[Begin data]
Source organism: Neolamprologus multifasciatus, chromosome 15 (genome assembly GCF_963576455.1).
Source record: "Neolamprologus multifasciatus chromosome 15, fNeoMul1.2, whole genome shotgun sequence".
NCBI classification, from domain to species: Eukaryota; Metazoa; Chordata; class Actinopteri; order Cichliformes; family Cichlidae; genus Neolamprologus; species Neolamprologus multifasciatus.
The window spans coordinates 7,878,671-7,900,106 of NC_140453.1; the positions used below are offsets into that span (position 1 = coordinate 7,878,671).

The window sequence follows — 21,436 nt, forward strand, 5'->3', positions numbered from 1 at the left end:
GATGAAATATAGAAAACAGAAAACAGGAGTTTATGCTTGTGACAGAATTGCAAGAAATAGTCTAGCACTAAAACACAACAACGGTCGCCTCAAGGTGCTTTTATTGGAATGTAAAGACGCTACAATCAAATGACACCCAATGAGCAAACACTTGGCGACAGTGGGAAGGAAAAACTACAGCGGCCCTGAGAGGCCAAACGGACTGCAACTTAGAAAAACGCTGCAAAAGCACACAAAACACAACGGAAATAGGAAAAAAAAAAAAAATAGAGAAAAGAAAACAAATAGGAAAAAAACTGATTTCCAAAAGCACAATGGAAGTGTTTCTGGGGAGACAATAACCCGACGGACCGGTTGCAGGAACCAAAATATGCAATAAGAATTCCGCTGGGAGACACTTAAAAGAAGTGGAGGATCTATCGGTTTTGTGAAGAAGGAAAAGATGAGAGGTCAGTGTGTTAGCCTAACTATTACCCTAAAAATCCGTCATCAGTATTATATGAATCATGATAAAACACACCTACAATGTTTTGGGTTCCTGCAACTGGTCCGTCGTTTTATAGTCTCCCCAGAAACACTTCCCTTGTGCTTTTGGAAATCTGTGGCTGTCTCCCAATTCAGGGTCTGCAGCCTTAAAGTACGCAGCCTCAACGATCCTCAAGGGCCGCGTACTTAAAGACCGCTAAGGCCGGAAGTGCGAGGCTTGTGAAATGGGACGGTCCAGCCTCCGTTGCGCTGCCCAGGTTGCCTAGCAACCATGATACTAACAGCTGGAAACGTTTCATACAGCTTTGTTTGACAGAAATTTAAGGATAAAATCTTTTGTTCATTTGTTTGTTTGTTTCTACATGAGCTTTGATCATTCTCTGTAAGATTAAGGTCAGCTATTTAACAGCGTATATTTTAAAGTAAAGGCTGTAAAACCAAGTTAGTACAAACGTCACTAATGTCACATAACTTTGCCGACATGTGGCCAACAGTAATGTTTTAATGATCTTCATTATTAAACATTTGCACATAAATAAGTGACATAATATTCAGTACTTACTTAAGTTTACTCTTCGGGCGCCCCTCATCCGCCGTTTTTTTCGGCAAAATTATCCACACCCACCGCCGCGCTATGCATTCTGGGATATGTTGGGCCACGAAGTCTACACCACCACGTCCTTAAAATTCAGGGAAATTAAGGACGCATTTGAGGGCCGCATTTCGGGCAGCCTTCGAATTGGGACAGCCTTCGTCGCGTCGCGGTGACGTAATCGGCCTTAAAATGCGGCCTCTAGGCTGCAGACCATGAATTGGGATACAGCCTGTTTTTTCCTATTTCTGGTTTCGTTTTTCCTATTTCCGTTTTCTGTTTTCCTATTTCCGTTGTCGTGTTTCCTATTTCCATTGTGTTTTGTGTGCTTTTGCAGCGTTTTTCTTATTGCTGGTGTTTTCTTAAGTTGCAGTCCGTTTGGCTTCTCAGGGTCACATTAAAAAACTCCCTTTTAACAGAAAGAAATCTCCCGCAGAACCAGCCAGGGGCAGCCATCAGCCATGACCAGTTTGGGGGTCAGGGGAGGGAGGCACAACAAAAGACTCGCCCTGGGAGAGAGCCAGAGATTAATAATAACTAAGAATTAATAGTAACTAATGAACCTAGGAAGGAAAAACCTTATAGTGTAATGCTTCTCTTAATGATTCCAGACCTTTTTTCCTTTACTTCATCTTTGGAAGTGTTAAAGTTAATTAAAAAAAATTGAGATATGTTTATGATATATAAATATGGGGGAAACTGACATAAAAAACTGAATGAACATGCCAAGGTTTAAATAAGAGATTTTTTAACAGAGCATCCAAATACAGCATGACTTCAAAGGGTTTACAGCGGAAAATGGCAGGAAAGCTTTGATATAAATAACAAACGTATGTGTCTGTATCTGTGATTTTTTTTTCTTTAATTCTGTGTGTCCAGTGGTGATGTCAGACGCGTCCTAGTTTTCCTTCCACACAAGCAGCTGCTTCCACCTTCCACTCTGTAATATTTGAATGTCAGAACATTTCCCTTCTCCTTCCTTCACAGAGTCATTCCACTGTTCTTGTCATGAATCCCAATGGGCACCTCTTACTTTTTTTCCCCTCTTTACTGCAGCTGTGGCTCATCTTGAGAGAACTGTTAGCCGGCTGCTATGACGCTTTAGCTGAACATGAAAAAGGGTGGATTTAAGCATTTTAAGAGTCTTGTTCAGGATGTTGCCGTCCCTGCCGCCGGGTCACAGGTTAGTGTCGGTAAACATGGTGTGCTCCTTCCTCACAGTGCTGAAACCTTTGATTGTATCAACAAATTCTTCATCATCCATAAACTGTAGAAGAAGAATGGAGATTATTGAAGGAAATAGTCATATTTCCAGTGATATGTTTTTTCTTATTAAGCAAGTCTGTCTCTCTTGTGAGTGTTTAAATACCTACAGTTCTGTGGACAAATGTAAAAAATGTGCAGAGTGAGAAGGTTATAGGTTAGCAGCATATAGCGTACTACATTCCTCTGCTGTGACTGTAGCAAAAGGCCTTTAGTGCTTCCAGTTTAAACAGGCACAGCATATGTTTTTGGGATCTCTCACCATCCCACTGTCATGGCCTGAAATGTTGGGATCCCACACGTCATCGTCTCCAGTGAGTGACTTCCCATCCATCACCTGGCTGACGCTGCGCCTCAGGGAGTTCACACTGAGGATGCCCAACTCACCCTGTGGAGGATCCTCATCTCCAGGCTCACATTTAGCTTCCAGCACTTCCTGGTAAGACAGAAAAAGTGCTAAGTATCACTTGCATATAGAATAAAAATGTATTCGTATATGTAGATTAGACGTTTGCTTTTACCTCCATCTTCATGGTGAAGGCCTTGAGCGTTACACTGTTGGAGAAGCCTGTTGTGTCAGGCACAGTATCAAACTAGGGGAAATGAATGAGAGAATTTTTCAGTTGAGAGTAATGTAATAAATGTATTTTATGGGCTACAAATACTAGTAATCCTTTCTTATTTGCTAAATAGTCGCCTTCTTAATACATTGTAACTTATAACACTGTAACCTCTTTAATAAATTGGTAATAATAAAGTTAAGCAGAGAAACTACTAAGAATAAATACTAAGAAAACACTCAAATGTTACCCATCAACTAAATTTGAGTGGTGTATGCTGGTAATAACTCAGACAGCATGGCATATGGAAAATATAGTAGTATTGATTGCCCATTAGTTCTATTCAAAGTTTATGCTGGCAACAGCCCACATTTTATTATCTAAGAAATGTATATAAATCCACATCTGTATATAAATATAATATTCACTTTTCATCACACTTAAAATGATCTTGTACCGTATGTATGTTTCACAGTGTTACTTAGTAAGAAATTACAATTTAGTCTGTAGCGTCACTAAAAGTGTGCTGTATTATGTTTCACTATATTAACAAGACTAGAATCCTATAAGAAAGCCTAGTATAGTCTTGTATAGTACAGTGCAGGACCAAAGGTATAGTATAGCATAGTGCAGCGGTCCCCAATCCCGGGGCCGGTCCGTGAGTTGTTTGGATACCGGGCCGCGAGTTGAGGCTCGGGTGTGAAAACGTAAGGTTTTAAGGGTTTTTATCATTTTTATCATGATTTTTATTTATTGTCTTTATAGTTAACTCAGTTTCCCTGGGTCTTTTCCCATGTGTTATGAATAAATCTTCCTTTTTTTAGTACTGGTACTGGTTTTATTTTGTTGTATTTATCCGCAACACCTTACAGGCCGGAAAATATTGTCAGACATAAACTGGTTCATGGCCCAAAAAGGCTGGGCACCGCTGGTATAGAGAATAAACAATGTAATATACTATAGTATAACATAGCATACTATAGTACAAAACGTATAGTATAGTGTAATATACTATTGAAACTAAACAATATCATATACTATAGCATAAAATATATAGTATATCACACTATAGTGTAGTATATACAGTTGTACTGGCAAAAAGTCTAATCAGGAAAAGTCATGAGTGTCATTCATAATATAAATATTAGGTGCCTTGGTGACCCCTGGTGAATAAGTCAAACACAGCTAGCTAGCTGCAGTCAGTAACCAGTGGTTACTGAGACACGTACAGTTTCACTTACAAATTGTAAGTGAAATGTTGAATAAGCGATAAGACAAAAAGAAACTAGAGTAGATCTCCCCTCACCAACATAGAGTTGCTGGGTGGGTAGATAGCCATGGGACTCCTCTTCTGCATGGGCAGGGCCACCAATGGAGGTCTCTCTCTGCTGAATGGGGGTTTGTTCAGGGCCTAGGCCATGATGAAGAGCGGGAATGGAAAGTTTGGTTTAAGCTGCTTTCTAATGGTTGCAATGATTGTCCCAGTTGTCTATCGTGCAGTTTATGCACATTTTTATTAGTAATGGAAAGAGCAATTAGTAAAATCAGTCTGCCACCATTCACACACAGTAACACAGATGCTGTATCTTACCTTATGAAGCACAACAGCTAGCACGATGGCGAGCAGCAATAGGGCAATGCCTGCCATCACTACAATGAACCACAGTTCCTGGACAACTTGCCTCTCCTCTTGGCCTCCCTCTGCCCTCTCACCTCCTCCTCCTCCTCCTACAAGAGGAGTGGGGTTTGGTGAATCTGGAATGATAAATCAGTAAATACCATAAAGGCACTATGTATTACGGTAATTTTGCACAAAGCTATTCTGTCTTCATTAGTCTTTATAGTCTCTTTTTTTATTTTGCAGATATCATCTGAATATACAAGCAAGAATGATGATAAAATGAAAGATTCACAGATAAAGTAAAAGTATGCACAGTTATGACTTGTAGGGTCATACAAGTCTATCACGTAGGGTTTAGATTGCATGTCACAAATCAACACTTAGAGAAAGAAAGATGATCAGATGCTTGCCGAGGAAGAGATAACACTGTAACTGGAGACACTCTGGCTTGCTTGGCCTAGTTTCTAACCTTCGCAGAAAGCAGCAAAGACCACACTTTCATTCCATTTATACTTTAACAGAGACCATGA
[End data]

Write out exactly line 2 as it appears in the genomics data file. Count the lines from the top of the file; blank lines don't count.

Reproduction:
Source record: "Neolamprologus multifasciatus chromosome 15, fNeoMul1.2, whole genome shotgun sequence".